By Fredrick P. Niemann, Esq. a New Jersey Consumer Fraud Lawyer
The Admission Agreements for nursing homes under the consumer fraud act was recently analyzed by the court.
The New Jersey CFA prohibits: “The act, use or employment by any person of any unconscionable commercial practice, deception, fraud, false pretense, false promise, misrepresentation, or the knowing, concealment, suppression, or omission of any material fact with intent that others rely upon such concealment, suppression or omission, in connection with the sale or advertisement of any merchandise or real estate, or with the subsequent performance of such person as aforesaid, whether or not any person has in fact been misled, deceived or damaged thereby….
To sustain a claim of violation of the CFA, plaintiff must prove three elements: “1) unlawful conduct by defendant; 2) an ascertainable loss by plaintiff; and 3) a causal relationship between the unlawful conduct and the ascertainable loss. The Court noted that “[e]ach of the elements of the prima facie case is found within the plain language of the statute itself; each is, without any question, a prerequisite to suit.” Plaintiff cannot satisfy the first indispensable element, as we have concluded that the Admission Agreement is lawful.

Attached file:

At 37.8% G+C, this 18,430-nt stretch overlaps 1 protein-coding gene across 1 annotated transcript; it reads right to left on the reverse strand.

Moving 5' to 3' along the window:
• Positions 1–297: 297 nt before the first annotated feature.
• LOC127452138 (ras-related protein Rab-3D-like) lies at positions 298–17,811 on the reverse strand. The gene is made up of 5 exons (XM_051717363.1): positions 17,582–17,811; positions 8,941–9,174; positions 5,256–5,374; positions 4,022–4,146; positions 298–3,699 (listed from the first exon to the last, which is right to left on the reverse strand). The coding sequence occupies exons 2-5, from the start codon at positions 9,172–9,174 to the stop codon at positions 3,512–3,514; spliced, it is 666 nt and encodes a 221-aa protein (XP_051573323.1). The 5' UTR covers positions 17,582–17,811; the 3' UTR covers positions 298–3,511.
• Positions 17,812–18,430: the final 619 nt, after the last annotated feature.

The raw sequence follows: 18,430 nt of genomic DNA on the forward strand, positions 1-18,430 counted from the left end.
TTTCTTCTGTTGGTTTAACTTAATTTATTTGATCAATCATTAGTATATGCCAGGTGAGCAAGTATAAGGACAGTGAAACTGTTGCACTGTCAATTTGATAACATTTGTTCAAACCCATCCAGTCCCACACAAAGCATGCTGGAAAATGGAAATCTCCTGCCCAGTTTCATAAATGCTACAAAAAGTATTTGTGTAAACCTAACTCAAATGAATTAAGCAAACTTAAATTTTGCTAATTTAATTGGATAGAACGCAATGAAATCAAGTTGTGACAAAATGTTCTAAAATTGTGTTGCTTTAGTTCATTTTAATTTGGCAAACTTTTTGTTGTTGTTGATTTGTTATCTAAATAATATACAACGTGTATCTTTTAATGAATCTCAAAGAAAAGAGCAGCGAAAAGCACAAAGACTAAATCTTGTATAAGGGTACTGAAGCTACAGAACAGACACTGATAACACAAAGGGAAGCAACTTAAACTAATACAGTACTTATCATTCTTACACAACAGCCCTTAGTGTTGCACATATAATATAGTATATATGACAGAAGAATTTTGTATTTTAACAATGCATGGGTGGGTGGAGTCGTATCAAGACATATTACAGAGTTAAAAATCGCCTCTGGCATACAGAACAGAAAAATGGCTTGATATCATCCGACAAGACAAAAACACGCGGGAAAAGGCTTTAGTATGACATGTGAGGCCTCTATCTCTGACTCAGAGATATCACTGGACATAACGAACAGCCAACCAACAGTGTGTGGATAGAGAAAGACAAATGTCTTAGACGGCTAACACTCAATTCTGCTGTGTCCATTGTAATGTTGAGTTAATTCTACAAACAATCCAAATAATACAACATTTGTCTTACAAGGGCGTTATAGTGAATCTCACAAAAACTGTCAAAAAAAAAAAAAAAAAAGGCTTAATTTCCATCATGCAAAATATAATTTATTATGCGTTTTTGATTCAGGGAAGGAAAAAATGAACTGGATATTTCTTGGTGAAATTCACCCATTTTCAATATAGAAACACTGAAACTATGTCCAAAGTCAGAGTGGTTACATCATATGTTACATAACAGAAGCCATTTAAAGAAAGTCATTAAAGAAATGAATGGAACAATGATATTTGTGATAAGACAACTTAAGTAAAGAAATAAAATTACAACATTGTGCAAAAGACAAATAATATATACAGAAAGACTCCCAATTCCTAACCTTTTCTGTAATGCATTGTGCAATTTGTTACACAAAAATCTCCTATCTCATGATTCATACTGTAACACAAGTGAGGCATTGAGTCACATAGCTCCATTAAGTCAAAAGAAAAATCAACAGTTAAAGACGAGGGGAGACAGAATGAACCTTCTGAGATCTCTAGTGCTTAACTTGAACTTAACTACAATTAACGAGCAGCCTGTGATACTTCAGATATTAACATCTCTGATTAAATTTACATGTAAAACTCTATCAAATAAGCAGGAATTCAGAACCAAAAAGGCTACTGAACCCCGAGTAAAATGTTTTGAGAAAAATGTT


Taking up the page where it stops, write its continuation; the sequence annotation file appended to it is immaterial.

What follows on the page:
A court will also reject plaintiff’s assertion of a CFA violation as it applies to a nursing home in light of the learned professional exception that precludes its application to the nursing home. The “learned professional” exception, established during forty years of the law’s jurisprudence, “continues to identify learned professionals as beyond the reach of the Act so long as they are operating in their professional capacities.” The initial rationale for the exception is premised on the nature of the professional’s activity as “something beyond the ordinary commercial seller of goods or services.” The learned professional exception has been extended to recognize that “uniform regulation of an occupation, where such regulation exists, could conflict with regulation under the CFA.” where the Court expressed a reluctance to permit a situation “where separate state agencies would have the right to exercise concurrent jurisdiction and control over billings, with a real possibility of conflicting determinations, rulings and regulations affecting the identical subject matter”).
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